Anti-trans myth making

Myths are often greater than reality.

Consider Napoleon Bonaparte, the leader of France during the early 1800s. You likely believe that he was exceptionally short, and his stature has often been used as a pretext for his ferocity in battle. There’s even a complex named after this. 

But Napoleon was around 5’ 7” by many accounts, and certainly of at least average height for his time. It was the British press, most notably its cartoonists, who portrayed him as a short, angry despot — and their caricatures have created a common misconception that remains stronger than any reality.

In my life, I’ve seen quite a few such things, like the Apollo conspiracy theory, where people have felt that something as monumental as the moon landing was perpetrated on a soundstage, or similar beliefs about the JFK assassination, the 9/11 attack, and even the supposed flatness of the Earth are all deeply hidden Government secrets that “they” don’t want you to know. 

Today, we see any number of stories spun up far worse than any cartoon depicting a short French leader. There are numerous conspiracy theories that have been all but weaponized, with the QAnon conspiracy of baby consuming Satanists running a pedophilic sex trafficking ring at the highest levels of society likely being number one on the list.  

Much like QAnon, there are hundreds of other such conspiracy theories, usually affecting members of the right wing: the death of Seth Rich, both the 2016 and 2020 election, the birthplace of former President Barack Obama, Hunter Biden’s laptop, the Deep State, COVID-19, masks, and vaccinations are just the top of that particular iceberg.

Most of these are created on the flimsiest of evidence, or even no evidence at all. They simply have to feel right to their believers. Just having something that somehow shores up their beliefs is enough.

Enter, once again, the transgender bathroom predator.

It has been years since anti-trans panic was spun up to defeat LGBTQ laws such as the Houston Equal Rights Ordinance (HERO) in 2015. The entire argument hinges on people believing that such bills would lead to a flood of male predators claiming to be trans women in order to have easy access to women and children in bathrooms.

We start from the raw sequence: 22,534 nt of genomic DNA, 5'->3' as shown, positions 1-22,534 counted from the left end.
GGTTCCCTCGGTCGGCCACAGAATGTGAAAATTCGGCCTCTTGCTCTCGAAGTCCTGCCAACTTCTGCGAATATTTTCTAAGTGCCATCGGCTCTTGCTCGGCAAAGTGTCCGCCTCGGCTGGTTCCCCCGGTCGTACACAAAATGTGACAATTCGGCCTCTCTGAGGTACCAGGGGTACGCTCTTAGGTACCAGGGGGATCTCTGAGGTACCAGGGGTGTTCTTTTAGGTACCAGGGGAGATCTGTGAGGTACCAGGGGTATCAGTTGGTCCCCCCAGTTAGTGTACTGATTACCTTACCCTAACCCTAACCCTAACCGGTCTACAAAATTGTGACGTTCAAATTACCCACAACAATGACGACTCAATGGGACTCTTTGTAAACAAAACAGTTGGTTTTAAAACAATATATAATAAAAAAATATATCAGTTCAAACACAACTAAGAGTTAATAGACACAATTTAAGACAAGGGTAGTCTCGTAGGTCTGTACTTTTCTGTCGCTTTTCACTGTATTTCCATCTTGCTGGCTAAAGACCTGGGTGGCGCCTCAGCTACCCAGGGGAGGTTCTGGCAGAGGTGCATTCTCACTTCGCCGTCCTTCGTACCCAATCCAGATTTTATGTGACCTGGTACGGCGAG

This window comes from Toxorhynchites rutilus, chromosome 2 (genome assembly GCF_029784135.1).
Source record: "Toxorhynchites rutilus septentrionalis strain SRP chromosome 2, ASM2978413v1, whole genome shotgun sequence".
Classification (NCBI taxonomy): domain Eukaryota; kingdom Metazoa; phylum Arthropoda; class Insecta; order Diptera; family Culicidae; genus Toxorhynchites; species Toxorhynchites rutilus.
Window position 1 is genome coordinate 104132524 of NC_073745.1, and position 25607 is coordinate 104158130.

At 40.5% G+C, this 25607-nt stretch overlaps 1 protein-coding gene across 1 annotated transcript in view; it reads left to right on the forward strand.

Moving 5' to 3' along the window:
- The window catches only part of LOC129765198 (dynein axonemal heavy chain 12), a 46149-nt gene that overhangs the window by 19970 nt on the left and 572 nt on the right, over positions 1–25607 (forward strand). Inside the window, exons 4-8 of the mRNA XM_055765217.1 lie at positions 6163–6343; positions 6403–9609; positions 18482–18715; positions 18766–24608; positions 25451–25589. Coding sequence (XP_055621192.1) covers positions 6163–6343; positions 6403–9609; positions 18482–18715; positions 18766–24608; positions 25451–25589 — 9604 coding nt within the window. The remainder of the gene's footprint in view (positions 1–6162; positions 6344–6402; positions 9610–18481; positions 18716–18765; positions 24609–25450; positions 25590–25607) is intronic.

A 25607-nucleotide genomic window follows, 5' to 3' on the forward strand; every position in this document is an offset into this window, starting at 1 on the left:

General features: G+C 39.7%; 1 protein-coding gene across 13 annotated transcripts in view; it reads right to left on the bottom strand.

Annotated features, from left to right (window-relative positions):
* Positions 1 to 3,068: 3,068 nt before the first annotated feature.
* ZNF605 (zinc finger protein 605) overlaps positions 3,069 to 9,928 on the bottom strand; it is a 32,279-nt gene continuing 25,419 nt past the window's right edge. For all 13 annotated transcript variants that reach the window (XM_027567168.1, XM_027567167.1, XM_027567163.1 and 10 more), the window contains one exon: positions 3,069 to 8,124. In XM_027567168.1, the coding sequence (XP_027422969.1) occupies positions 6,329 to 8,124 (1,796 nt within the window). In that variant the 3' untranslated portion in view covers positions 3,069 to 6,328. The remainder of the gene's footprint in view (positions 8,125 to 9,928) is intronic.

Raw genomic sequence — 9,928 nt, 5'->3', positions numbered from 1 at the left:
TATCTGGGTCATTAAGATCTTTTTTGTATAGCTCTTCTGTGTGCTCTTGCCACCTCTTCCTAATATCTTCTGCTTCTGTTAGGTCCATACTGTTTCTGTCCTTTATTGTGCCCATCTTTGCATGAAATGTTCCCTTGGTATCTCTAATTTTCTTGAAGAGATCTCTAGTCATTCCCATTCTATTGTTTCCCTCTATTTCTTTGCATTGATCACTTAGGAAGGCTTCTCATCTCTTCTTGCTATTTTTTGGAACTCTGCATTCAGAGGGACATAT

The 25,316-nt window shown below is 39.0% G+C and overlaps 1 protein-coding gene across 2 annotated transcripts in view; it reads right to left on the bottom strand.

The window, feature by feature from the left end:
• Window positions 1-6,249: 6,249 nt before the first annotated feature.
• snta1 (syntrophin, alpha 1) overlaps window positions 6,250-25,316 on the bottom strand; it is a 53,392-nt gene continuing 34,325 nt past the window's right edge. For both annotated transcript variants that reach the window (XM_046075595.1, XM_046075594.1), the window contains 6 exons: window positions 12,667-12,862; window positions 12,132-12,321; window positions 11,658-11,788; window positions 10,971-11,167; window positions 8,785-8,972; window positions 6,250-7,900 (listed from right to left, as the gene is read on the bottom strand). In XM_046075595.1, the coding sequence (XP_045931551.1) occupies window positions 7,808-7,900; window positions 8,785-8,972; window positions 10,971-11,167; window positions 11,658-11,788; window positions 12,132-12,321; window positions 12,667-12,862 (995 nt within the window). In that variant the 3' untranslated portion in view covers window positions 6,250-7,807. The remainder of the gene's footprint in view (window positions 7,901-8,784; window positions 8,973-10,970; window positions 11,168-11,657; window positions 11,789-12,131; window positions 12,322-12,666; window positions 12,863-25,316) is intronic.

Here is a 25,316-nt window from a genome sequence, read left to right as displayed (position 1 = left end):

The same argument was put further in scores of additional fights, even this year as Tennessee enacted a law requiring businesses to display a prominent sign in their windows, should they allow trans people to use the facilities. Until a just recently blocked implementation, that sign was to read, “NOTICE: THIS FACILITY MAINTAINS A POLICY OF ALLOWING THE USE OF RESTROOMS BY EITHER BIOLOGICAL SEX, REGARDLESS OF THE DESIGNATION ON THE RESTROOM.” 

Yes, in all caps, boldface, and on a sign a minimum of 6” tall

In all these years, there has been scant evidence of anyone actually taking advantage of non-transgender women or girls in such facilities. Indeed, the only stories that have cropped up have been from men attempting to root out transgender women from women’s restrooms, usually only angering non-transgender women who they erroneously targeted. 

Enter Wi Spa.

Wi Spa is a Korean-owned, LGBTQ-friendly spa in Los Angeles. Wi Spa has a few transgender clients, and those clients are welcome to use facilities congruent with their gender identity. 

On the 24th of June, an Instagram user named “cubanaangel” posted a video where she complained to the Wi Spa staff about the presence of a trans woman — who she referred to as a man — attending the spa that day. She further claimed that both women and girls in the spa were offended by the presence of the trans women’s genitalia. The video cuts off just as the woman is about to confront the trans woman herself.

Yet a report in the Los Angeles Blade casts doubt on this user’s report, as an anonymous LAPD source has told the Blade that they have found no cooperating evidence that a transgender woman was at the spa that day. Wi Spa, too, noted that none of its usual transgender clients had appointments that day. All of their trans clients are well-known by the staff, and access to the spa is by appointment only.

Likewise, “cubanaangel’s” Instagram account is predominately Christian memes, making one question why she would opt to go to a known LGBTQ friendly spa. No one has corroborated her story. This is also not the first time the spa has been targeted for being trans friendly. 

Nevertheless, a right-wing protest spun up on the 3rd of July, attracting religious fundamentalists, right-wing Proud Boys, and QAnon believers. Counter protestors also showed up, and some were attacked in the following standoff. A second protest is in the works, even as right-wing pundits like Tucker Carlson fan the flames. All this for a spa visit that likely never happened, involving a transgender person who was almost certainly not there.

In the end, will that matter?

For years, the right has been seeking tales of transgender predators, and “cubanaangel’s” myth making can be just what they need. It won’t matter than no transgender person was there: transgender people have been there in the past, and even if no activities have ever taken place, that is close enough to spin this year. It confirmed their biases, and will be used as their rallying cry. 

Add that the spa is Korean owned, and I’m sure the anti-Asian crowd will be plenty happy about all this, too. 

Myths are often greater than reality — but this myth needs to die a very quick death, before more of us do.

Gwen Smith hates fighting fabricated facts. You’ll find her at www.gwensmith.com/.